There are no messages posted here. Not outside. Not inside. Shadows no longer darken the doorway, where dust and dirt seal cracks and corners.
The only activity is my own refection peering in the window.
The whole storefront has a sort of bold blank stare, except for the sign that reaches overhead. It reads, "Piano Repair." Its sway back and forth in the breeze is accompanied by the methodical screech of the rusty bracket it hangs from. The bracket, like a tired arm, stretches long and hard, holding up, holding on.
Piano Repair. Piano Repair. The sign does not register. Piano Repair. Piano Repair. Like finding a fossil, brushing away sand and dirt, squinting and straining in the light, I wonder what life was here that made Piano Repair so prominent.
Who danced in parlors because of Piano Repair? Whose hands tapped up and down ivories in homes and churches across town, celebrating birthdays, weddings and anniversaries?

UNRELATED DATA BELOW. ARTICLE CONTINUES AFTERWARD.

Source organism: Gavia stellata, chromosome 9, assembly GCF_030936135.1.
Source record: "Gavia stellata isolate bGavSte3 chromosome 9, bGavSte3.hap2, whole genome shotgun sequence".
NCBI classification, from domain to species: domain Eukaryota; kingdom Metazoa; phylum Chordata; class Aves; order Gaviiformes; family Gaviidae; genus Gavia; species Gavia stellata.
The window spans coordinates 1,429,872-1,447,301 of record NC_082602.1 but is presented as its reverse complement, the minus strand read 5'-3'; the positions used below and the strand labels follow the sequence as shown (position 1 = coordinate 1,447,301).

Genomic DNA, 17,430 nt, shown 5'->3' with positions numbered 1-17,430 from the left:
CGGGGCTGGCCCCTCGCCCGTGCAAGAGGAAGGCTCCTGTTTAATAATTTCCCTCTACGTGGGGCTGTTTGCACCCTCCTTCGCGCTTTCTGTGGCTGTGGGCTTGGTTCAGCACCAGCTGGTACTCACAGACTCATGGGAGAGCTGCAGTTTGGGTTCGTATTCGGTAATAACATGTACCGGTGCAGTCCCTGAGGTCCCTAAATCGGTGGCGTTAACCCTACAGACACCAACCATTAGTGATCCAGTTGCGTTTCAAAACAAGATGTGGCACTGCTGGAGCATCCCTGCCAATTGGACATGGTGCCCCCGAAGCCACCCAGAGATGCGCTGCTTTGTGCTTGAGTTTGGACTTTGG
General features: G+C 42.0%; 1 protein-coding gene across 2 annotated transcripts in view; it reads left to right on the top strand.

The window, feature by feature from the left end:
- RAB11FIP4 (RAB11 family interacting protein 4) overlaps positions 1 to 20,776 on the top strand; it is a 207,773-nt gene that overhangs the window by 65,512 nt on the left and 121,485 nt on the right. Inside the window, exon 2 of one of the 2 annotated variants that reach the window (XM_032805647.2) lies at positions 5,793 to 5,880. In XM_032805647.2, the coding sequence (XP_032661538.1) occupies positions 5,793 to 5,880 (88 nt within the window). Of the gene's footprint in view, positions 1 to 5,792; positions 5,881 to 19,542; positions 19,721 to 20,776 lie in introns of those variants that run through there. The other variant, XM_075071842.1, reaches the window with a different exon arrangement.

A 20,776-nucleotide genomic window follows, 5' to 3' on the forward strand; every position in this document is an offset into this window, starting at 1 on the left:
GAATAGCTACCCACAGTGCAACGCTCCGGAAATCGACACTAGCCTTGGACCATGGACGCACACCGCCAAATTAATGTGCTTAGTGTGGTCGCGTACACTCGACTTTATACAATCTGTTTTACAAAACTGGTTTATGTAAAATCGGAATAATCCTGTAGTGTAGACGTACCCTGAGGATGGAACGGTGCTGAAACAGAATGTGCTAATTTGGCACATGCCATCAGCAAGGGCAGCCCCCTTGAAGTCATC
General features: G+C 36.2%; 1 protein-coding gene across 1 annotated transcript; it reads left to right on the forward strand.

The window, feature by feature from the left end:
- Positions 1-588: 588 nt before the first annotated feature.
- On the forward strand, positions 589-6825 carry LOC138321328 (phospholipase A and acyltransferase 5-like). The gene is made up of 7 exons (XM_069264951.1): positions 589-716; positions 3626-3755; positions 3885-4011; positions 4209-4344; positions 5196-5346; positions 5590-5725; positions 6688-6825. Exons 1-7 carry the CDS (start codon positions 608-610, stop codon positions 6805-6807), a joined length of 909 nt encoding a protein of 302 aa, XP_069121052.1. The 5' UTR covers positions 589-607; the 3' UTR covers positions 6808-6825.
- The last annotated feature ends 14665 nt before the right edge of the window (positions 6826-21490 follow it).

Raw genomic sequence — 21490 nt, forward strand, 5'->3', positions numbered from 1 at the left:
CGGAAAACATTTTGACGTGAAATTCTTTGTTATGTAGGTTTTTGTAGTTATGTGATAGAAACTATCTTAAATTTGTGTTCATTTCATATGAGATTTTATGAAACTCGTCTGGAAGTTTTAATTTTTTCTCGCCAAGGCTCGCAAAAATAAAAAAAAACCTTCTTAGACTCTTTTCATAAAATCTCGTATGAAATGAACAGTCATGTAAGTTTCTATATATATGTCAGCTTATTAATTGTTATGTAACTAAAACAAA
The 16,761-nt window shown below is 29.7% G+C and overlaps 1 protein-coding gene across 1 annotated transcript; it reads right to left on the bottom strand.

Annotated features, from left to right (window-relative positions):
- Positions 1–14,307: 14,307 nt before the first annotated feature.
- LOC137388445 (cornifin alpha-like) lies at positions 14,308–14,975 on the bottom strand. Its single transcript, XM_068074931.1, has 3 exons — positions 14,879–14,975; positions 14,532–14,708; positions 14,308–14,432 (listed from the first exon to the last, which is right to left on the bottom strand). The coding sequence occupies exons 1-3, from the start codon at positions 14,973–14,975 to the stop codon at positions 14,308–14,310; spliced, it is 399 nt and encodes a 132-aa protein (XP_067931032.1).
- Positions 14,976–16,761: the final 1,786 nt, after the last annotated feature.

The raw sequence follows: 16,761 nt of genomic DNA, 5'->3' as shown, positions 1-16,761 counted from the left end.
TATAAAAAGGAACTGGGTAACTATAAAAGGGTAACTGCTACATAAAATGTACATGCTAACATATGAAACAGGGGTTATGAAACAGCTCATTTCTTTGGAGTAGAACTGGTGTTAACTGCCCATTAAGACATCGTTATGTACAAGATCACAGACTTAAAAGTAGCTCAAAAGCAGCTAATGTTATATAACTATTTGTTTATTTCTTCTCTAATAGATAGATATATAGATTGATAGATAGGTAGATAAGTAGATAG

What bad news was glossed over with a lovely melody? What dark days were brightened with a piano tune? Whose life was praised or mourned? What was life like in Cody because of Piano Repair?
People still live in Cody, but it's quiet � very quiet. There's the sound of the wind. Once in awhile, the distant rattle of heavy trucks down Highway 20, cars now and then. But that's about all.
A resident of Southeast South Dakota for more than 30 years, Paula Damon is a popular columnist, keynote speaker, and freelance writer. Her column writing has won first-place national and state awards in The Federation of Press Women competitions. For more information, e-mail firstname.lastname@example.org.
� 2007 Paula Damon